April 12, 2018 — Take one 15-year-old student. Add her Chief Technology Officer (CTO) father to the mix. Ask them how we can help women succeed in science- and technology-related professions…and stand well back…
As a 15-year-old student whose dad is a scientist, I often find myself pondering the subject of women and girls in science. And I’m sorry to report that the statistics appear to be true: despite girls generally outperforming boys in math and science classes, too many of my female classmates just don’t find science very engaging.
I think a lot of it comes down to ideas we’ve absorbed from our culture that we don’t even recognize (I believe the term is “unconscious bias”). Ask anyone—boy or girl—to imagine a scientist. No one thinks of Marie Curie; people think of a guy in a white coat with wild hair, creating havoc in a lab, or Q from James Bond with all the latest cool gadgets.
It is easy for girls to lose interest in science very quickly when they’re made to feel that science is not something that they are really supposed to be doing. But this is a big loss because for me—and a lot of my friends—the world appears to be at a tipping point. We are genuinely fearful for our future and we want to make a difference. In my case, eliminating famine is something I care passionately about. For someone else it might be designing the next iPhone. In both instances and many more, science and technology are obviously going to play a big role.
Engaging girls in the sciences should start with creating an environment where they are genuinely included and encouraged to pursue science. Showing students how the sciences can help us find solutions to global problems will help, because people really work hard and enjoy something when they are interested in the topic. For example, I discovered my interest in chemistry as soon as it was linked to the environment. I did a research project about plastics, and instead of researching water bottles, I decided to look into plastics in the cosmetics industry—a topic many of my male classmates may not have been as aware of.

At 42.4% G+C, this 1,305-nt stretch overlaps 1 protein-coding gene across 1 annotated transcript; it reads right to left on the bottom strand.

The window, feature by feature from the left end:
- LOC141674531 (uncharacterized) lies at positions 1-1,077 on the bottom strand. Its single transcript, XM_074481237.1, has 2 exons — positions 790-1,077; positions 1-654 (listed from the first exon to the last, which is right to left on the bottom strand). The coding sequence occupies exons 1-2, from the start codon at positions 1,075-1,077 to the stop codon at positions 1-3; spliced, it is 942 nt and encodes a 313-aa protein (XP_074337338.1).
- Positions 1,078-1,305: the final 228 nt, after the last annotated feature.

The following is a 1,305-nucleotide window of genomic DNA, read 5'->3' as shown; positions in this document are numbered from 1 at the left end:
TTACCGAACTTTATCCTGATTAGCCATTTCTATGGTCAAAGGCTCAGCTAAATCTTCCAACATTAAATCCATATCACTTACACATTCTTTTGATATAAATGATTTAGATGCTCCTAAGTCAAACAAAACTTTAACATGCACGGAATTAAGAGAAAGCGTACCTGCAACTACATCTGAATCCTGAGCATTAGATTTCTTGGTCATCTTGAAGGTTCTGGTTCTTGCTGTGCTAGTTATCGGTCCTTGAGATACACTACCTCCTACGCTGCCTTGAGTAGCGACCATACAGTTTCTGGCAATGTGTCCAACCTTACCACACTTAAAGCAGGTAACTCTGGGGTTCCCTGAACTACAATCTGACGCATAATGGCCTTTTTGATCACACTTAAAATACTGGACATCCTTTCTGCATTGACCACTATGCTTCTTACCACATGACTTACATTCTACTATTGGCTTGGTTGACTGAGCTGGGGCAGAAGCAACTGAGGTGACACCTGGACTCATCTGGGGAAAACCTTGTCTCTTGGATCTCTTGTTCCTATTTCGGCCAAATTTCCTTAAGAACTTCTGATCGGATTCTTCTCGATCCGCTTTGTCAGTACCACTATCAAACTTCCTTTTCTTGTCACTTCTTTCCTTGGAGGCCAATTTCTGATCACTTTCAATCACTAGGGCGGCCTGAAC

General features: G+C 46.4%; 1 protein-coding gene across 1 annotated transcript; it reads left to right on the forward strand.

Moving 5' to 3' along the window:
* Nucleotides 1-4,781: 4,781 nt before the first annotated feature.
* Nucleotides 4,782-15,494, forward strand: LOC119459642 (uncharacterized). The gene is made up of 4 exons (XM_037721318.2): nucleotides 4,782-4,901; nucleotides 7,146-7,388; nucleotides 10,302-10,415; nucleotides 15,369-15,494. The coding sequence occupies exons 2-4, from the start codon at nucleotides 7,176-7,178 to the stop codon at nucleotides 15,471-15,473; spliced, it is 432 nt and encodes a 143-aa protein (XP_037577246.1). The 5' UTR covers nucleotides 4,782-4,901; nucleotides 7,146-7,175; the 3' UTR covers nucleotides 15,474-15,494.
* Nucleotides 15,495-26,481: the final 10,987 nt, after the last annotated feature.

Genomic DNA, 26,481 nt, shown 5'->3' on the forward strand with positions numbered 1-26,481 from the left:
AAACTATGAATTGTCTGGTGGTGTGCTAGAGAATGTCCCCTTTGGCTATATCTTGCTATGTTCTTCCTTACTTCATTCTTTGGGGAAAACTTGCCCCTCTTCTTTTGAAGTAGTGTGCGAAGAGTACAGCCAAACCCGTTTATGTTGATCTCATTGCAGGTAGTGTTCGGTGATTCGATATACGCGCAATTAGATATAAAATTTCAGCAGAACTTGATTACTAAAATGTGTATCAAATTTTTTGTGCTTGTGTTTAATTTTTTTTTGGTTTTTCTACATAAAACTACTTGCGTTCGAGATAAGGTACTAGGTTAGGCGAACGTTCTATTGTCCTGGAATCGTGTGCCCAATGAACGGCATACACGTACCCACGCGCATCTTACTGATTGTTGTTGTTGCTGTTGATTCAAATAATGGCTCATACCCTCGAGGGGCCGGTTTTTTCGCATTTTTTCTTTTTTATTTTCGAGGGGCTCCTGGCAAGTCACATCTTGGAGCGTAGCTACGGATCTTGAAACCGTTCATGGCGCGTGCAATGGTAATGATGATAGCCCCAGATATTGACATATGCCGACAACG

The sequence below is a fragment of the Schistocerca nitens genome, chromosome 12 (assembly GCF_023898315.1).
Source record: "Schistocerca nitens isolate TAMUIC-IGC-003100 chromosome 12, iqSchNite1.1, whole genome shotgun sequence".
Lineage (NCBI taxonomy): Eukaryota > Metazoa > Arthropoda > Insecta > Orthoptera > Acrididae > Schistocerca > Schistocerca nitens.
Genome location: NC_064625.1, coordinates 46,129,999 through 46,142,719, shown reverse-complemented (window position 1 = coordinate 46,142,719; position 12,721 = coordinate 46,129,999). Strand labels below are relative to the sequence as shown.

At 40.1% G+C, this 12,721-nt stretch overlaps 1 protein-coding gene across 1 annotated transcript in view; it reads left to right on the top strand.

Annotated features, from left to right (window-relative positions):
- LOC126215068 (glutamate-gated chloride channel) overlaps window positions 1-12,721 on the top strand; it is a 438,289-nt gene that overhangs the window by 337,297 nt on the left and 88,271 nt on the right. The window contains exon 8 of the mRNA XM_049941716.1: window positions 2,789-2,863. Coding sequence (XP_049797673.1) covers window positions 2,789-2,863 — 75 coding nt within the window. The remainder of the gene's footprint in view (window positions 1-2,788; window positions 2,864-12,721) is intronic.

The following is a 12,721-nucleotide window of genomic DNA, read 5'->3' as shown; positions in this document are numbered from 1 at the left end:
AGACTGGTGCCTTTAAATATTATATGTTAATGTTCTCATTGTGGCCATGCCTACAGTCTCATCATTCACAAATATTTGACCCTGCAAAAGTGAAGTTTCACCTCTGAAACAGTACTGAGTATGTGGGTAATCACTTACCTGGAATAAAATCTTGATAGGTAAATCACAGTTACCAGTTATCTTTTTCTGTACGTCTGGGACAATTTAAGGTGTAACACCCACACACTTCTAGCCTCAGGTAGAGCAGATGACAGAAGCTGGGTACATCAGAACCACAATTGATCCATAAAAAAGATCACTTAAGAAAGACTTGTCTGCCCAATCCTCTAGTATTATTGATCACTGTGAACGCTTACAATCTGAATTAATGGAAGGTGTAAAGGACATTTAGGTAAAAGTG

Unfortunately we have a long way to go before STEM fields present a more inclusive environment for women and girls. The reality is that my experience many boys feel threatened by a word like “feminism,” even though they may not know exactly what the term really means (i.e., equal opportunity for women and men!).
Is it their fault? No! It’s unconscious bias at work again, and it’s up to all of us to change it. A good start would be to teach students about bias alongside science—because getting your voice heard during a science lesson on a Monday afternoon can be tough!
Another way to motivate girls to engage is through positive female role models. I see Emma Watson as a hero. She has used her wealth and fame as a platform for change, to inspire young people like me. Despite the (often male) media shooting her down, she’s not going to give up. Girls and young women would benefit from greater exposure to women who have excelled in STEM fields and who are making a difference in the world.
And here’s a piece of advice I’d like to share with all young people out there: don’t be afraid to speak up. If you’re a boy and you see inequality or unfairness at school that you don’t agree with…say something! And if you’re a girl, don’t be ashamed of something that you are passionate about. Really living our values is the only way we’ll change things.